Mean follow-up of the study population was 7.3 [+ or -] 3.0 (range 1 to 11) years. Baseline characteristics of the study sample (n=2725) are provided in Table 1. Wide waist girths, high fasting triglyceride and low HDL-cholesterol levels were main distinctive features; prevalence of current smoking and alcohol usage was low in females.

Figure 1 shows both the distribution of mean CRP levels and incidence of type-2 diabetes in 4 categories of Trg and HDL-C in each sex. The graph reflects that two-thirds of men or women have low HDL-cholesterol levels. Concentrations of CRP were not significantly different among men in any lipid category, among which relatively few men had normal HDL-cholesterol in the hypertriglyceridemic category. CRP was increased by 11% in categories with elevated triglyceride levels. In women, in contrast, CRP values were by 70% higher with elevated than with normal triglyceride levels (p<0.001). In the hypertriglyceridemic categories the number of women with normal HDL-cholesterol was still fewer. The data in Fig. 1 thus indicate that any variation in CRP concentrations was independent of variation in dyslipidemic categories in men whereas elevated CRP was linked to hypertriglyceridemia among women.


Higher diabetes risk in males with normal triglyceride and HDL-cholesterol levels

In men, in conjunction with normal triglyceride levels, the normal HDL-C category surprisingly revealed a higher risk of diabetes than the low HDL-C category. This could not be accounted for by waist circumference, fasting glucose, insulin, homeostatic model assessment (HOMA) and C3 each of which was significantly higher in men with low HDL-C category, by apo B and current smoking which were similar in the two groups (details not shown). A higher risk was associated in the normal than the low HDL-C category even after age adjustment (Table 2). Serum apo A-I (1.353 g/L) was highest in men with normal HDL-C category (p<0.05).

Trg/HDL-cholesterol categories in risk for diabetes

Cox regression analysis in predicting incident diabetes by Trg/HDL-cholesterol categories adjusted for age and CRP are given in Table 2, separately for genders. Low Trg-low HDL-C served as referent regarding diabetes risk in men. In the presence of hypertriglyceridemia, diabetes risk was over 2-fold regardless whether HDL-C levels were low or normal. In the group with normal HDL-C levels, men had (independently of CRP) an HR 2-fold as high as the referent and in women HR was 3.47 (95%CI 1.6-7.5) which attenuated only modestly after adjustment for CRR Entering CRP in Model 2 raised HRs of the high-Trg categories in men (CRP independent of HDL dysfunction); in women, it lowered the HR (CRP presumably mediated).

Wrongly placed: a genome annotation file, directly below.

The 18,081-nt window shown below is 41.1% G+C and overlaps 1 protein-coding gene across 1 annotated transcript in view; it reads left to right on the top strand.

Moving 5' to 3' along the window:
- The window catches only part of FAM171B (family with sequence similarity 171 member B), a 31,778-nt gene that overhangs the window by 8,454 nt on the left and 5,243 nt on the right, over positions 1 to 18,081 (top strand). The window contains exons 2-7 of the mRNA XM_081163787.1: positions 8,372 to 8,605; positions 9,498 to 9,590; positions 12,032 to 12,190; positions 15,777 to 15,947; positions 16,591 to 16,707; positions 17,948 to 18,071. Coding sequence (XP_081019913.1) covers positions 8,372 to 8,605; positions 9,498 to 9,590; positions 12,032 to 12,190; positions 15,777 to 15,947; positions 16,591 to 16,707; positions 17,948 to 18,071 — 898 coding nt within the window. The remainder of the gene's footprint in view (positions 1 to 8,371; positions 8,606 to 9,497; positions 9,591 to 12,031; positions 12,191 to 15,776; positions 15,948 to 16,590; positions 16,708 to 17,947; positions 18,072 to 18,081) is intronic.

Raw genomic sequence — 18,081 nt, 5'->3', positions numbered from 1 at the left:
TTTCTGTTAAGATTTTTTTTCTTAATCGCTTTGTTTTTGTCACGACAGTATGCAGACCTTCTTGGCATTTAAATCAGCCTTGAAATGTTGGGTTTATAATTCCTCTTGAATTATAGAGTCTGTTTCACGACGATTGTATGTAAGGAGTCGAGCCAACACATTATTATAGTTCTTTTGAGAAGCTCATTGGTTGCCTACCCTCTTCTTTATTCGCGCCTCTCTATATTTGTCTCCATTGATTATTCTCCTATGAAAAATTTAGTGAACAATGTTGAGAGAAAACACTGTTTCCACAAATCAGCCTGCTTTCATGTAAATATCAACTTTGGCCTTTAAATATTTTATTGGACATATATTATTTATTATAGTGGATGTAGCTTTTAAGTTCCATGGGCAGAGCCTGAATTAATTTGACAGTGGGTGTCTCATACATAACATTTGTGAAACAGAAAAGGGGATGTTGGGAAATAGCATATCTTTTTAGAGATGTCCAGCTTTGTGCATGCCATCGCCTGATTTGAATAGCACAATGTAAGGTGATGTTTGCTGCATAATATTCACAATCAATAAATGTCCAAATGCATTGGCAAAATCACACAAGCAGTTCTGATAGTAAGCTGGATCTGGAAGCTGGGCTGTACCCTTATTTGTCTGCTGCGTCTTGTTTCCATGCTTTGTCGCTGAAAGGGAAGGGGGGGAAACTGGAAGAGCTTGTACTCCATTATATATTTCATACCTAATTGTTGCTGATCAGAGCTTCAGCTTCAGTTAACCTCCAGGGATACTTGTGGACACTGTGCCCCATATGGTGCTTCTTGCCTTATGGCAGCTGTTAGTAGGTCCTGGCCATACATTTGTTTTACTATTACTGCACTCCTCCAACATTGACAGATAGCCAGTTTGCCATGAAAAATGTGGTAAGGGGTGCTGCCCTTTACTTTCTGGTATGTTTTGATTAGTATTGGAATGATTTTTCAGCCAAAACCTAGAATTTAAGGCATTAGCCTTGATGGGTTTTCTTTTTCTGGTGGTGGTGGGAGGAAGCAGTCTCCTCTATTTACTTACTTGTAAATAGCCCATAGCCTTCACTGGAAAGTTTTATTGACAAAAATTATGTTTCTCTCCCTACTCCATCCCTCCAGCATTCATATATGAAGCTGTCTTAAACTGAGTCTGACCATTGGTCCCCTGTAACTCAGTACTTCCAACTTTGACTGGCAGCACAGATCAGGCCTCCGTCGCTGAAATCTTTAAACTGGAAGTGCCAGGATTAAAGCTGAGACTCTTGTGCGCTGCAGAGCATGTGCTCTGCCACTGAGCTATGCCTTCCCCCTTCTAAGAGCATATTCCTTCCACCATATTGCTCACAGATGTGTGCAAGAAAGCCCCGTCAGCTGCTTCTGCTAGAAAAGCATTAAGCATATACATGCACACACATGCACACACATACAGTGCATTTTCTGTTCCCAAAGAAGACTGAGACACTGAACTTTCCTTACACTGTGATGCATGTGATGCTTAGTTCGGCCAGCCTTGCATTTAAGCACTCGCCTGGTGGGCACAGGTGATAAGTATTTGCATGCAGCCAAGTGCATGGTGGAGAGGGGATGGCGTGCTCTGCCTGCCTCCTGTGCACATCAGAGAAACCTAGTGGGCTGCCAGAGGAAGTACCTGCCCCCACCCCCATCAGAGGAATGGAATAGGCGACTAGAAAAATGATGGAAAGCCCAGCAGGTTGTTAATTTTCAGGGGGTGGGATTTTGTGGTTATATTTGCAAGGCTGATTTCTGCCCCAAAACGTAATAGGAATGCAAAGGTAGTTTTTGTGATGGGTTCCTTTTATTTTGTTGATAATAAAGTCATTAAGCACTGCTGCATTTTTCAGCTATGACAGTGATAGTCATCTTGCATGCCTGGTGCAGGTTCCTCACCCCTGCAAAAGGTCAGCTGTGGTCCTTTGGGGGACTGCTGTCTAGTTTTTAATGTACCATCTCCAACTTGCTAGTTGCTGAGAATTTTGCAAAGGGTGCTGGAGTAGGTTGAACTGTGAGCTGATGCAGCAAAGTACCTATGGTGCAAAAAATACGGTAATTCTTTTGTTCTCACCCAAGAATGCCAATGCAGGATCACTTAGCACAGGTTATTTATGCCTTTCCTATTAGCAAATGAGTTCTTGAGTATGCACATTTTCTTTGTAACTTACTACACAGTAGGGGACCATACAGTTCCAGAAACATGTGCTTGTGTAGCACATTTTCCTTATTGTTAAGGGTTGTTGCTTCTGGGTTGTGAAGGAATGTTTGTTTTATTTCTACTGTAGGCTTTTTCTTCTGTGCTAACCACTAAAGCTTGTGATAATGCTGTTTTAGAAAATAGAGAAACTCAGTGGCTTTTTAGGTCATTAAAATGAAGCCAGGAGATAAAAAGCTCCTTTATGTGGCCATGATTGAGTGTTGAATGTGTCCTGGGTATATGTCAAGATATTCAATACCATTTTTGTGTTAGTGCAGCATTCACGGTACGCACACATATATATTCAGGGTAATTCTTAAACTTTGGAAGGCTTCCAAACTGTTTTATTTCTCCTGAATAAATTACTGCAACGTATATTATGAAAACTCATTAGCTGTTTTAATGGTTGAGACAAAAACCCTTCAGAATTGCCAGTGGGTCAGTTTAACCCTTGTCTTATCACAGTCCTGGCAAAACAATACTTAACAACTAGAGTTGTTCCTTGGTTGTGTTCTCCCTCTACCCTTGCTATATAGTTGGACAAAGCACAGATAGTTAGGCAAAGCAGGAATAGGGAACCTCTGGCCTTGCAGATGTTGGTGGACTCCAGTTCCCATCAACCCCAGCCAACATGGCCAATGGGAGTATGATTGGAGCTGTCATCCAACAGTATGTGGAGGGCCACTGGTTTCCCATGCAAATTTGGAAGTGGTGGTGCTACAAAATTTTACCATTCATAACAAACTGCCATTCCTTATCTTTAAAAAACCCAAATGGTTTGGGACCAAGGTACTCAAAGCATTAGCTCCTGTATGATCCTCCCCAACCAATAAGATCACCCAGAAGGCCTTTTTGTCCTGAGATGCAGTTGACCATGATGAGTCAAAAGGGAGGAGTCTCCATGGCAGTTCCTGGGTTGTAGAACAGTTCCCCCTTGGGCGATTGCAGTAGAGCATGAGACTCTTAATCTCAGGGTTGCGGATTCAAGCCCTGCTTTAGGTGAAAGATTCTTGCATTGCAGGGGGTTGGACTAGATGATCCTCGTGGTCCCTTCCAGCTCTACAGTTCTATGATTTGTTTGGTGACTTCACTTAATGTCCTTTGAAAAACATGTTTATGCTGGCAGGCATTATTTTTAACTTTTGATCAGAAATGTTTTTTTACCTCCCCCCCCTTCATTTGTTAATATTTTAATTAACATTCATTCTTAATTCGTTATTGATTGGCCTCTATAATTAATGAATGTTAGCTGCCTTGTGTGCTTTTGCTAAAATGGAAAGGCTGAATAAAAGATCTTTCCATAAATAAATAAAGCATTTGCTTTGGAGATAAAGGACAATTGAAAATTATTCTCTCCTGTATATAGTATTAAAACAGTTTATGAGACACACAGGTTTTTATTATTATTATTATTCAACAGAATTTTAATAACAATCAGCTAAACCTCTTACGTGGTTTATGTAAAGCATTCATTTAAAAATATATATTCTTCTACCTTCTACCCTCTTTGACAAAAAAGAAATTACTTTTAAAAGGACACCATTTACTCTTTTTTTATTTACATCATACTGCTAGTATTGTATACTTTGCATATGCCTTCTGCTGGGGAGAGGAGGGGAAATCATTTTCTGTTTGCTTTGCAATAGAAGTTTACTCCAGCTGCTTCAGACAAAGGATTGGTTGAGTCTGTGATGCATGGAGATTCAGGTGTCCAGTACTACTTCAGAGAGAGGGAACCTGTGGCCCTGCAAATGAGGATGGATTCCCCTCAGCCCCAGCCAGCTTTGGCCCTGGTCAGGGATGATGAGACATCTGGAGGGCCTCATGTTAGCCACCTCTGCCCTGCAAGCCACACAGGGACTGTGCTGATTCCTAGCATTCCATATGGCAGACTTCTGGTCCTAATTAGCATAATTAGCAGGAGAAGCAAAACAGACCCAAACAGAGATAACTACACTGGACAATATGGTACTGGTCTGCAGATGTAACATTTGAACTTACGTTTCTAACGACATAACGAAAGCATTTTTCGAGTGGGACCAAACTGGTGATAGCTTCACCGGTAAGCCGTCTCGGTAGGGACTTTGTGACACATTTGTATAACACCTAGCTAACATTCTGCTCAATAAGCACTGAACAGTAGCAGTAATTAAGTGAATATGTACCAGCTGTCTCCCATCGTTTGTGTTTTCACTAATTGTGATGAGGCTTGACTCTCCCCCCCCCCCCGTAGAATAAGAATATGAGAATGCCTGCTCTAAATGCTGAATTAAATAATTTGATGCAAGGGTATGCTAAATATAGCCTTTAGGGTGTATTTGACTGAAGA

Testing a threshold of 1.5 mmol/L for Trg did not provide an advantage in the prediction of diabetes by the studied groups of Trg/HDL.

In a third model, we tested the sex-specific predictive value for diabetes risk of the cut-off values of Trg/HDL-cholesterol ratio and CRP along with individual standard cut-off values of Trg and HDL- cholesterol. While in men the ratio and CRP were significant predictors alone, in women hypertriglyceridemia and CRP alone were significant. Dysfunction of normal HDL-C concentrations in women is suggested by an RR of HDL-cholesterol higher than 1 and an RR of the high ratio cut-off value lower than 1.

In a subset in whom C3 determinations had been available, these categories were further analyzed jointly with a cut-off value of serum C3 >1.3 g/L in predicting diabetes (Table 3). C3 contributed little in men independently, whereas in women it was predictive by a 2-fold HR independently of CRP levels and hypertriglyceridemia. The high Trg-normal HDL category exhibited also a 2-fold risk without attaining significance, likely due to few cases in this group.

Sex-specific CHD risk determinants

Predictors for incident CHD risk were analyzed by Cox regression first in two age-adjusted models comprising the Trg/HDL-cholesterol categories, without and with CRP (Table 4). The category atherogenic dyslipidemia imparted roughly a 2-fold risk in each gender. In men, the potentially HDL-dysfunctional category additionally and significantly conferred an over 3-fold risk, whereas CRP proved not to have independent contribution. In women, CRP was the independent determinant while the moderately high HRs in high-triglyceride categories failed to reach significance.